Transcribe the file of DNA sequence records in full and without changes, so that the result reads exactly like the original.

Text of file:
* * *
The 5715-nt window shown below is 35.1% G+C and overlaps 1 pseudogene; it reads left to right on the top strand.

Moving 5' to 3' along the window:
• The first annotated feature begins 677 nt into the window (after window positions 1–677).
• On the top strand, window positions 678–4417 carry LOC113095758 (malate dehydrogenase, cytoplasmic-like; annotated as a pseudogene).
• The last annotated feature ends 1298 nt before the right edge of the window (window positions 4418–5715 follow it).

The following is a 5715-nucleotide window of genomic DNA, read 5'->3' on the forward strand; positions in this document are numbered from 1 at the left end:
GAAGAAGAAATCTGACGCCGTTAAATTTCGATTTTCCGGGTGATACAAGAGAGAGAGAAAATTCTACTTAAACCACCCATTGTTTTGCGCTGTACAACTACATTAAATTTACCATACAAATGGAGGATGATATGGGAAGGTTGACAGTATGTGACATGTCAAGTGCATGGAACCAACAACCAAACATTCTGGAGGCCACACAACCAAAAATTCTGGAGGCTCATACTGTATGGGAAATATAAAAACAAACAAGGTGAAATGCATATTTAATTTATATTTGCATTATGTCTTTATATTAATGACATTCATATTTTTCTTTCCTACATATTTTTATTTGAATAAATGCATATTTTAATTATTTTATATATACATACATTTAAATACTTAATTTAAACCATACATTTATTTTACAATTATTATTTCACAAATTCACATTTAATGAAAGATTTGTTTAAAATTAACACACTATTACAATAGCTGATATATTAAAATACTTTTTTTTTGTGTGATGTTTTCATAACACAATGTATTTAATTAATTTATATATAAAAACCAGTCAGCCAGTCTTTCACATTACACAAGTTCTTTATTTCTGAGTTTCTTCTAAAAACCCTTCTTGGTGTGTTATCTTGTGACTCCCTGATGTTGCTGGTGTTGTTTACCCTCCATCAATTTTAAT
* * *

The 5715-nt window shown below is 35.1% G+C and overlaps 1 pseudogene; it reads left to right on the top strand.

Moving 5' to 3' along the window:
• The first annotated feature begins 677 nt into the window (after window positions 1–677).
• On the top strand, window positions 678–4417 carry LOC113095758 (malate dehydrogenase, cytoplasmic-like; annotated as a pseudogene).
• The last annotated feature ends 1298 nt before the right edge of the window (window positions 4418–5715 follow it).

The following is a 5715-nucleotide window of genomic DNA, read 5'->3' on the forward strand; positions in this document are numbered from 1 at the left end:
GAAGAAGAAATCTGACGCCGTTAAATTTCGATTTTCCGGGTGATACAAGAGAGAGAGAAAATTCTACTTAAACCACCCATTGTTTTGCGCTGTACAACTACATTAAATTTACCATACAAATGGAGGATGATATGGGAAGGTTGACAGTATGTGACATGTCAAGTGCATGGAACCAACAACCAAACATTCTGGAGGCCACACAACCAAAAATTCTGGAGGCTCATACTGTATGGGAAATATAAAAACAAACAAGGTGAAATGCATATTTAATTTATATTTGCATTATGTCTTTATATTAATGACATTCATATTTTTCTTTCCTACATATTTTTATTTGAATAAATGCATATTTTAATTATTTTATATATACATACATTTAAATACTTAATTTAAACCATACATTTATTTTACAATTATTATTTCACAAATTCACATTTAATGAAAGATTTGTTTAAAATTAACACACTATTACAATAGCTGATATATTAAAATACTTTTTTTTTGTGTGATGTTTTCATAACACAATGTATTTAATTAATTTATATATAAAAACCAGTCAGCCAGTCTTTCACATTACACAAGTTCTTTATTTCTGAGTTTCTTCTAAAAACCCTTCTTGGTGTGTTATCTTGTGACTCCCTGATGTTGCTGGTGTTGTTTACCCTCCATCAATTTTAAT